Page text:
Dr. Winslow B. Stevens, DVM, of the Millbrook Equine Veterinary Clinic in Millbrook, New York, is our trusted advisor in regard to reproductive services for the farm. He has an MA in Equine Reproduction Physiology from Colorado State University in Fort Collins, Colorado, in addition to his DVM from Auburn University. He has advised us in all aspects of our breeding operation and has been invaluable in getting our lab set up correctly with the equipment we need. Hence, we now have a fully equipped lab able to handle all aspects of collection, analysis and preparation of cooled semen for shipment. All breeding activity is now centralized in one place making for a more streamlined operation.
And, ON THE MARK—being the intelligent fellow that he is—knows full-well that when the chain goes over his nose, and our trainer takes him for a stroll down to the Mare & Foal Barn, he has a job to do. It’s a job he does very well.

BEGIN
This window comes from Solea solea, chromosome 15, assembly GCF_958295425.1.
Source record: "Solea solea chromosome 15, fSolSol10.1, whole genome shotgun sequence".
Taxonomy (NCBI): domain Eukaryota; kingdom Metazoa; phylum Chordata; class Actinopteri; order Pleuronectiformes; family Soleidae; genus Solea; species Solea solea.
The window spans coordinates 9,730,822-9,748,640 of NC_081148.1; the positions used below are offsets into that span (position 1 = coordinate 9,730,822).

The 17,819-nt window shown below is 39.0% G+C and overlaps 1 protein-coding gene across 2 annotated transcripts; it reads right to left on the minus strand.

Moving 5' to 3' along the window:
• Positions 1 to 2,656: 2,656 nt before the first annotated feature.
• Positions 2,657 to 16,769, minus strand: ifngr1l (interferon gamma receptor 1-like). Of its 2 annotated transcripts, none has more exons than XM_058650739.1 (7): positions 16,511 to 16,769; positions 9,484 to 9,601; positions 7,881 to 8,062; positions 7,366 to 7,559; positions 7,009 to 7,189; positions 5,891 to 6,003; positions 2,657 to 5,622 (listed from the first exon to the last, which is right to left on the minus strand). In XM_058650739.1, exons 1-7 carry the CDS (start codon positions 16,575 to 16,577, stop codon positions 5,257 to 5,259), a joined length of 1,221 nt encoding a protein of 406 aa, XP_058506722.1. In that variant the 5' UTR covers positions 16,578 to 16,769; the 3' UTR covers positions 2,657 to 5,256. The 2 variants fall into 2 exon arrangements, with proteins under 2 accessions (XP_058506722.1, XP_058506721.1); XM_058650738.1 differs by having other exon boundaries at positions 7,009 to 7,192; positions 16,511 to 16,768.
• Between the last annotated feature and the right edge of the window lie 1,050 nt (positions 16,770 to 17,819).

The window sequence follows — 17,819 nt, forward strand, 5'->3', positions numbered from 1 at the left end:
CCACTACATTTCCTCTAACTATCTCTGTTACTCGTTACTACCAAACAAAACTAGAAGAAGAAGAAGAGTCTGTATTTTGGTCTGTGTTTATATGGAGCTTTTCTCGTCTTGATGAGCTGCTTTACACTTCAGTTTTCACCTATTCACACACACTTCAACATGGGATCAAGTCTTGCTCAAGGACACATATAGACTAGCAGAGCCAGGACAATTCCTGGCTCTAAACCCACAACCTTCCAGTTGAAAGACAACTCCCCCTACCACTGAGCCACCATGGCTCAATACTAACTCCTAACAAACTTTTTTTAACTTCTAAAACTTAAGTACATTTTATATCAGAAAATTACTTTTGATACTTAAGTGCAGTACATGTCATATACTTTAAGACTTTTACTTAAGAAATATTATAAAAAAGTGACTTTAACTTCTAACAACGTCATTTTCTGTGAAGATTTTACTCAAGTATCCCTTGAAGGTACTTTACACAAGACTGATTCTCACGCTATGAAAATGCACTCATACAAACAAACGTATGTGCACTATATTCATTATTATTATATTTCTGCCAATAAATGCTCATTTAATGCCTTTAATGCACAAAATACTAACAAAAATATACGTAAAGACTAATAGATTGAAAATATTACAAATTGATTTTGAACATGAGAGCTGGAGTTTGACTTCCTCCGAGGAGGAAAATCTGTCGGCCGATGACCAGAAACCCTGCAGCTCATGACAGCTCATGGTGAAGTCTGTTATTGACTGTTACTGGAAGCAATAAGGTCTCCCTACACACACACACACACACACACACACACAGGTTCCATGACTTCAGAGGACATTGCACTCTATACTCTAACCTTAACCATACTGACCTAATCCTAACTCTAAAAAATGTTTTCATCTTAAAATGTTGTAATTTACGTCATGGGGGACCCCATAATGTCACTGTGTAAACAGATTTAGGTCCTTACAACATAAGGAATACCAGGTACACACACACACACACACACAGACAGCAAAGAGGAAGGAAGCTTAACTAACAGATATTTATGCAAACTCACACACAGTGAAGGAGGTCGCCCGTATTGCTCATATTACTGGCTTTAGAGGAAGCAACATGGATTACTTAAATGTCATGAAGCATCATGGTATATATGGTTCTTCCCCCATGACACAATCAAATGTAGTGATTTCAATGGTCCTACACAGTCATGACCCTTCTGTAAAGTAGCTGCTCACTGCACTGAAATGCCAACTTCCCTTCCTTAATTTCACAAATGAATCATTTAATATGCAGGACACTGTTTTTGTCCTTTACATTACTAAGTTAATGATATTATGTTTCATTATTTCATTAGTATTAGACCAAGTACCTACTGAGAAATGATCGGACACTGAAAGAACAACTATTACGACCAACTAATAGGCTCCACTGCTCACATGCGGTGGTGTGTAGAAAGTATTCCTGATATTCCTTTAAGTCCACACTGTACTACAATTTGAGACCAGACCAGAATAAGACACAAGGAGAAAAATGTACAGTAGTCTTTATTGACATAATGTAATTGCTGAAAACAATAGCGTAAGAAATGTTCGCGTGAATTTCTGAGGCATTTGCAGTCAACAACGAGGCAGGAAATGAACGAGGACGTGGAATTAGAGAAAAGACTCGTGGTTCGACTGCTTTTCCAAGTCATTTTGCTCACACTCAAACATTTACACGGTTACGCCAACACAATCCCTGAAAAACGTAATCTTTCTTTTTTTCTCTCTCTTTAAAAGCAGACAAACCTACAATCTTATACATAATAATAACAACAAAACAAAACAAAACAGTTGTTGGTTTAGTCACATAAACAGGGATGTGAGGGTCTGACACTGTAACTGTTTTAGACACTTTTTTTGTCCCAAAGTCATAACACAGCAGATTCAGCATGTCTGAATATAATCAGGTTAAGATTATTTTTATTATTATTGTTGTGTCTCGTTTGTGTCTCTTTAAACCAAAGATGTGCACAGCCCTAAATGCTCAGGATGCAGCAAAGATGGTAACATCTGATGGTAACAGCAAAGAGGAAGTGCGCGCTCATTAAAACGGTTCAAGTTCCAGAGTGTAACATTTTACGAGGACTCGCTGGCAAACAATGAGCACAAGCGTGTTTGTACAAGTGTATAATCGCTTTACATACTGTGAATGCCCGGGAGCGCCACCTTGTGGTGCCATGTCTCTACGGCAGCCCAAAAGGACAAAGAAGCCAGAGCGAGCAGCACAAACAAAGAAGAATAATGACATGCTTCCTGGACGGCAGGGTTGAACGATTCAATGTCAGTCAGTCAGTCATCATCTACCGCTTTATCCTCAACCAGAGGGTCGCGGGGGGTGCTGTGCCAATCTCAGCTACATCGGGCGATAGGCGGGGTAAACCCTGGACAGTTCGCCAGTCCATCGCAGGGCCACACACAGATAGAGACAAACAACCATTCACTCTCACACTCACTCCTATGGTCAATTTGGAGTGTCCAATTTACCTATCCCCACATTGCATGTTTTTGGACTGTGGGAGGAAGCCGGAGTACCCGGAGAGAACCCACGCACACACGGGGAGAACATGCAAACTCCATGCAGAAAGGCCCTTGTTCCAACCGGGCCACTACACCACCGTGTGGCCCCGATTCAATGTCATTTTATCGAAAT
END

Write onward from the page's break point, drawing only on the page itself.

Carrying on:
Courses at Colorado State University (February 2005)
Quarry Hill Farm owner Rae Paige Schwarz recently attended a four-day "Short Course in Equine Reproduction & Artificial Insemination" and a one-day "Techniques for Handling and Utilizing Transported Cooled Equine Spermatozoa” course at Colorado State University (CSU) in Fort Collins, Colorado.
"It was a fabulous experience!"
Seventy-five people were enrolled from all over the United States--California, Texas, Idaho, New Mexico--plus representatives from Canada, Mexico and Israel. There were a good number of Arabian breeders there, but we were outnumbered by the Quarter Horse folks. Hanoverian, Friesen, Andalusian and Miniature Horse breeders also participated.